Director of Consulting, Amplience
The Retail Engagement Summit 2018 will take place at New York on 22 February and at London on 6 March. The Amplience team together with selected industry experts will be showcasing new tools and processes which help retailers deliver more contextual and persuasive content. Chris Haines, Director of Consulting, Amplience, tells us about the challenges facing content marketers today.
As a Content Strategist, what do you believe brands should do to drive personalization in their digital marketing efforts?
The single greatest challenge facing retailers and brands today is to create the volume of content that is needed to power true personalization. Until now, product recommendations have pretty much defined personalization but consumers are savvy enough to know that these are automated and based on product variables—not on whether they meet the customer’s actual needs. To meet consumer demand, brands must create content that is tailored to individual customer journeys. The days of one-size-fits-all content are over.
Unfortunately, most brands aren’t set up to create content in the volumes or velocity that this new approach demands. They’re using antiquated processes and tools that weren’t built for purpose. In a dynamic, digital world retailers need to adopt leaner, agile processes and tools that will allow them to scale the volumes of content without increasing the number of people creating it. We’ve seen in client observations that retailers could double the volume of content, as well as increase the velocity, if they’re using the right tools, like “headless content management” that allows them to publish multiple pieces of customized content from a single source of truth.
What sessions are you looking forward to at the Retail Engagement Summit?
I’m especially looking forward to Neil Gibb’s session on the Art of Storytelling. People talk a lot about storytelling in retail but it can mean many different things, so I believe it’s important to look at tangible examples that give retailers a sense of what’s working in this mobile-first world.
What advice would you have for aspiring Content Marketers?
It’s necessary for today’s Content Marketers to rethink the entire content production process and essentially turn it on its head. Historically, retailers created campaigns to move the inventory they had on hand and these were typically organized around calendar events like Christmas, Valentine’s Day, and Mother’s Day. But that’s not how people shop anymore. A consumer shopping for a new dishwasher in February could care less about Valentine’s Day jewelry promotions, yet that type of marketing still dominates the e-commerce landscape.
Instead, Marketers need to begin with the customer when they create campaigns. Content needs to be based on need states—like shopping for a flat-screen TV—rather than whatever holiday is next on the calendar. By focusing on consumer need states, Marketers can create evergreen segment-based content that is guaranteed to engage and increase conversion. Although plenty of retailers present engaging product journeys (shopping by TV screen size for instance), few are delivering the kind of educational content that helps a consumer make a decision. An article on the difference between LED, OLED and 4K television formats will educate a customer in a way that will help them make an informed decision. Like a really great sales associate, it will also build brand trust and provide a reason to shop from that retailer rather than Amazon, which is difficult to beat on price and selection.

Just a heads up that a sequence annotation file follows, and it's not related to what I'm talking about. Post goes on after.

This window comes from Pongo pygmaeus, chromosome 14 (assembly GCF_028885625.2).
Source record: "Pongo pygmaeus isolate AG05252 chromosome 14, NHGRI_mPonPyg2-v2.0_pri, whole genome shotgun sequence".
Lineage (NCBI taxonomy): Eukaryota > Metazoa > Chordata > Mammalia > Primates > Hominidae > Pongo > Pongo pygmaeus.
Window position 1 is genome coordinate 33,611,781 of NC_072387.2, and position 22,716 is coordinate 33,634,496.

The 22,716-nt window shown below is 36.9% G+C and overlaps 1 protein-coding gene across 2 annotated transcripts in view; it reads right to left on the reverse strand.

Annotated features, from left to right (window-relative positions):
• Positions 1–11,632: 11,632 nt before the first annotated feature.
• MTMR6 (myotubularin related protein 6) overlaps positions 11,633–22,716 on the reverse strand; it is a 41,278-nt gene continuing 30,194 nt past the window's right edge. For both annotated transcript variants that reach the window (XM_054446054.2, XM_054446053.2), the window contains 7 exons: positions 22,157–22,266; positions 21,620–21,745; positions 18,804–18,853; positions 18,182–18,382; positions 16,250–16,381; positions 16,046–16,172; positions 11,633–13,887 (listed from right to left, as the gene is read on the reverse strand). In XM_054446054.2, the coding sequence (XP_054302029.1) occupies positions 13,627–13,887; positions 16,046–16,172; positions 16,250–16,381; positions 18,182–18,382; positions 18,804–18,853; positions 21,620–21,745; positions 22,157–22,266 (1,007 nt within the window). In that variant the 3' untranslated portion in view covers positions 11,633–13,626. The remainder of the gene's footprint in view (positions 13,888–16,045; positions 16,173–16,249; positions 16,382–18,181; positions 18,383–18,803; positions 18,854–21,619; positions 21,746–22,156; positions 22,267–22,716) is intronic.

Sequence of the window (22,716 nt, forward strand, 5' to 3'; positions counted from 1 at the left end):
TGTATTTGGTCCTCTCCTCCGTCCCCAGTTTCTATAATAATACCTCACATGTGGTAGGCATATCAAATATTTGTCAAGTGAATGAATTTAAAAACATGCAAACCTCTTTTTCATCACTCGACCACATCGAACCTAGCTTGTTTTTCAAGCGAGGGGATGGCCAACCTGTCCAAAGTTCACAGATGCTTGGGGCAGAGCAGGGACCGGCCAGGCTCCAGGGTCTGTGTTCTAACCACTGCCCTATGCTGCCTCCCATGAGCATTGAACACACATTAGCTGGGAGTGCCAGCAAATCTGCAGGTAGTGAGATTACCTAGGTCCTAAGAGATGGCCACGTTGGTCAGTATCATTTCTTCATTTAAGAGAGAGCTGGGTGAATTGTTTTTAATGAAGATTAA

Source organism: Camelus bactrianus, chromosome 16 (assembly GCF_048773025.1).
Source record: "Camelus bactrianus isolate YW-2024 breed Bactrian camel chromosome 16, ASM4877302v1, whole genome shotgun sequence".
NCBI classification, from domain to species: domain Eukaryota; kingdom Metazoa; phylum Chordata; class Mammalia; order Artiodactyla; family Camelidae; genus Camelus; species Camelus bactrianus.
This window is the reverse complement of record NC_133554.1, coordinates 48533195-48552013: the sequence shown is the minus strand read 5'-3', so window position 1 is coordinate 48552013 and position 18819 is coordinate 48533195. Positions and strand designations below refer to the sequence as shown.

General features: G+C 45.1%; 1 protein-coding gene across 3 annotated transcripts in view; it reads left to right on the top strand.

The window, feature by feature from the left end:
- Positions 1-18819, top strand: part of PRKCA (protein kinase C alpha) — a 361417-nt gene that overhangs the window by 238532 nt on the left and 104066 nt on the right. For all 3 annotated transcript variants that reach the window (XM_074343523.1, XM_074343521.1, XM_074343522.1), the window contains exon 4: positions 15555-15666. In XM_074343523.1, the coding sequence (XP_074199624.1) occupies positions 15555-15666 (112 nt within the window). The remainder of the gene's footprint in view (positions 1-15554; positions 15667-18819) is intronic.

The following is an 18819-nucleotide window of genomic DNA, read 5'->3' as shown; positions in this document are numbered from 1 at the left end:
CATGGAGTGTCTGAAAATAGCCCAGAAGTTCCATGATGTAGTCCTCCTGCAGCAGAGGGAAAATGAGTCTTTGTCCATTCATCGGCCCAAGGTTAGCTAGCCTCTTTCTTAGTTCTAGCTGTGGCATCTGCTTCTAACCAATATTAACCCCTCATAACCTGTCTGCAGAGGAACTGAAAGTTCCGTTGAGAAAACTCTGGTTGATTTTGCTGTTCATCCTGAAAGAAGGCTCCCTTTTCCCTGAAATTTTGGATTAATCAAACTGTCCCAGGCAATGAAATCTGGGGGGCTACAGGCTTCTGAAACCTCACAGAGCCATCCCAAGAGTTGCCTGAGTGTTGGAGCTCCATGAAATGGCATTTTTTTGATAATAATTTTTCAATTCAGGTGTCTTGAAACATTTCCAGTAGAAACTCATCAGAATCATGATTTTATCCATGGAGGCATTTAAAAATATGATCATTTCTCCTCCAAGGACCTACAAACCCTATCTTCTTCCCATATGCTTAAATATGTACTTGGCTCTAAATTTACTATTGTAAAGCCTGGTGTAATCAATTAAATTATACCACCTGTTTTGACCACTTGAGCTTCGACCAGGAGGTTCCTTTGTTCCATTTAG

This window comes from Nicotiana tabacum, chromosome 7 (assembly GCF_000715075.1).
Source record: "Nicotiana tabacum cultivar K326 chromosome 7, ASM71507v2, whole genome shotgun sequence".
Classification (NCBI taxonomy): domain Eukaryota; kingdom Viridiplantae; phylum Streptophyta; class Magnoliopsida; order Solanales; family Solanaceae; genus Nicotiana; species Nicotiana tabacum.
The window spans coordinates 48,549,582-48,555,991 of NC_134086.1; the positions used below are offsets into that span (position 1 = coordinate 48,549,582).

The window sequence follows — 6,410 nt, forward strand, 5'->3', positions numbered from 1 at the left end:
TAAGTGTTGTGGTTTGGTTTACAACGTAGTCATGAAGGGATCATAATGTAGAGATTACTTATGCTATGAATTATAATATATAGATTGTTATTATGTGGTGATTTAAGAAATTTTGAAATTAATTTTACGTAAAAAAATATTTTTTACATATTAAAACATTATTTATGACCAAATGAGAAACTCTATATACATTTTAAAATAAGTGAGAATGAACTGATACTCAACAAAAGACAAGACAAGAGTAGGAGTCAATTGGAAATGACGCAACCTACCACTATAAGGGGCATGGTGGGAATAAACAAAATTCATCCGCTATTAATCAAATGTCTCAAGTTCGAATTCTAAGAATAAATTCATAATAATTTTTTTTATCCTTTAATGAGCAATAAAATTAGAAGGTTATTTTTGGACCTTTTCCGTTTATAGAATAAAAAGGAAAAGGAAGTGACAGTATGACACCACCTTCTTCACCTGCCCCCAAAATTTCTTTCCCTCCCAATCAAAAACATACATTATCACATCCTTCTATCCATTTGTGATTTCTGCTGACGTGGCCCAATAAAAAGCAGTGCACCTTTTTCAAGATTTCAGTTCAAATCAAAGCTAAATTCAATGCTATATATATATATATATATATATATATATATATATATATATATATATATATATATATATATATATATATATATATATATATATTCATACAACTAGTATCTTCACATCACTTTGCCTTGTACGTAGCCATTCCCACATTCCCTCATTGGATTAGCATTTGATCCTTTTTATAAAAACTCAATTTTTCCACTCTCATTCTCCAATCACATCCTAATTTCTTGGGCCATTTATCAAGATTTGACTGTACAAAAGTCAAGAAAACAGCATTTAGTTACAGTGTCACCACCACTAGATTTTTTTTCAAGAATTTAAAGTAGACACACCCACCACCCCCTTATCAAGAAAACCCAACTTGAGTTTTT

How do you believe content marketing has changed in the last two decades?
Prior to the arrival of digital technology there was no such thing as personalization in marketing. Brands created one-size-fits-all calendar-driven campaigns that were aimed at moving the inventory they had in stock. The arrival of the Internet changed all of that. Suddenly retailers could learn what their customers really wanted—and felt—through the endless feedback loop of social media. This means that content marketing has gone from broadcasting singular messages to listening and responding to multiple messages. If a Kardashian posts an Instagram of herself wearing a bomber jacket, retailers need to be able to react in real time to meet that demand if they want to remain competitive. This is a complete inversion of the traditional approach to marketing, but brands who get it and adapt will be the ones that succeed.
How would you use Dynamic Content to drive the ROI of the marketing spend?
Marketers need to stop thinking in terms of pages and page views and focus instead on customer journeys. Virtually every retailer out there invests huge amounts of time and resources to design, build and update home pages daily, when only 40% of traffic ever sees those pages. In fact, heat maps often show that home page activity is limited to Search and the top navigation, meaning that all the content “below the fold” never gets seen. By focusing on customer journeys instead, Marketers can leverage “slots” rather than pages. Slots provide opportunities to deliver customized messages based on a journey, so someone coming to the site through a Google search gets a relevant message that leads them deeper into the journey they’ve already begun. Of course, this means that each shopper has a unique experience of the retailer’s home page, but that’s the objective. To achieve this, leadership needs to relinquish its iron grip on home page real estate and instead serve it up dynamically based on customer mission, rather than presenting every product category with equal weight.
Thanks for chatting with us, Chris.
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